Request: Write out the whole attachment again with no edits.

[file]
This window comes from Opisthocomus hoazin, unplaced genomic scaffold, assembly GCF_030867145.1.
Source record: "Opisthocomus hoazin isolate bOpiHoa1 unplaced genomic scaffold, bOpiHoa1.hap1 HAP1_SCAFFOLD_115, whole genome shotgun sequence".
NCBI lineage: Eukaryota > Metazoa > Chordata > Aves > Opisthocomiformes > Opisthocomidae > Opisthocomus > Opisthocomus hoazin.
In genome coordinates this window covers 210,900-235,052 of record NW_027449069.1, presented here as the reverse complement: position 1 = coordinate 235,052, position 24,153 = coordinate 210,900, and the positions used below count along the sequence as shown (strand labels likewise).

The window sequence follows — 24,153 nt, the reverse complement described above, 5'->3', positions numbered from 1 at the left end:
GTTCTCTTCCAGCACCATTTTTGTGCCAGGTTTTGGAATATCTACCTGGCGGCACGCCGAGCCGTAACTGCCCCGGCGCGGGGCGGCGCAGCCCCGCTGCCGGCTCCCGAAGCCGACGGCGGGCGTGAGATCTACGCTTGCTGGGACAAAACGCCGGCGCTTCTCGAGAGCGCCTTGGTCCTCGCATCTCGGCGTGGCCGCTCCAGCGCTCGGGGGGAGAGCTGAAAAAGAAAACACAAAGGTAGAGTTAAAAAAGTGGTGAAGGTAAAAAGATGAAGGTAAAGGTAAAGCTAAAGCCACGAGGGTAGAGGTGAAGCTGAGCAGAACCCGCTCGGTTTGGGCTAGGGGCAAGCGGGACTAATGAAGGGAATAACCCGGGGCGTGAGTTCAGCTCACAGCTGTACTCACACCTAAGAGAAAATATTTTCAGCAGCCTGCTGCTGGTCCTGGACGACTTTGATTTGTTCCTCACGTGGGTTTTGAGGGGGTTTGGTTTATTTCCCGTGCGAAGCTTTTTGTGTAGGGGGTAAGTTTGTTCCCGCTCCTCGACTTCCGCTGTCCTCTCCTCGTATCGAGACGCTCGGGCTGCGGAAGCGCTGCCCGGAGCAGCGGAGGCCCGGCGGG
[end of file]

This window comes from Opisthocomus hoazin, unplaced genomic scaffold, assembly GCF_030867145.1.
Source record: "Opisthocomus hoazin isolate bOpiHoa1 unplaced genomic scaffold, bOpiHoa1.hap1 HAP1_SCAFFOLD_115, whole genome shotgun sequence".
NCBI lineage: Eukaryota > Metazoa > Chordata > Aves > Opisthocomiformes > Opisthocomidae > Opisthocomus > Opisthocomus hoazin.
In genome coordinates this window covers 210,900-235,052 of record NW_027449069.1, presented here as the reverse complement: position 1 = coordinate 235,052, position 24,153 = coordinate 210,900, and the positions used below count along the sequence as shown (strand labels likewise).

The window sequence follows — 24,153 nt, the reverse complement described above, 5'->3', positions numbered from 1 at the left end:
GTTCTCTTCCAGCACCATTTTTGTGCCAGGTTTTGGAATATCTACCTGGCGGCACGCCGAGCCGTAACTGCCCCGGCGCGGGGCGGCGCAGCCCCGCTGCCGGCTCCCGAAGCCGACGGCGGGCGTGAGATCTACGCTTGCTGGGACAAAACGCCGGCGCTTCTCGAGAGCGCCTTGGTCCTCGCATCTCGGCGTGGCCGCTCCAGCGCTCGGGGGGAGAGCTGAAAAAGAAAACACAAAGGTAGAGTTAAAAAAGTGGTGAAGGTAAAAAGATGAAGGTAAAGGTAAAGCTAAAGCCACGAGGGTAGAGGTGAAGCTGAGCAGAACCCGCTCGGTTTGGGCTAGGGGCAAGCGGGACTAATGAAGGGAATAACCCGGGGCGTGAGTTCAGCTCACAGCTGTACTCACACCTAAGAGAAAATATTTTCAGCAGCCTGCTGCTGGTCCTGGACGACTTTGATTTGTTCCTCACGTGGGTTTTGAGGGGGTTTGGTTTATTTCCCGTGCGAAGCTTTTTGTGTAGGGGGTAAGTTTGTTCCCGCTCCTCGACTTCCGCTGTCCTCTCCTCGTATCGAGACGCTCGGGCTGCGGAAGCGCTGCCCGGAGCAGCGGAGGCCCGGCGGG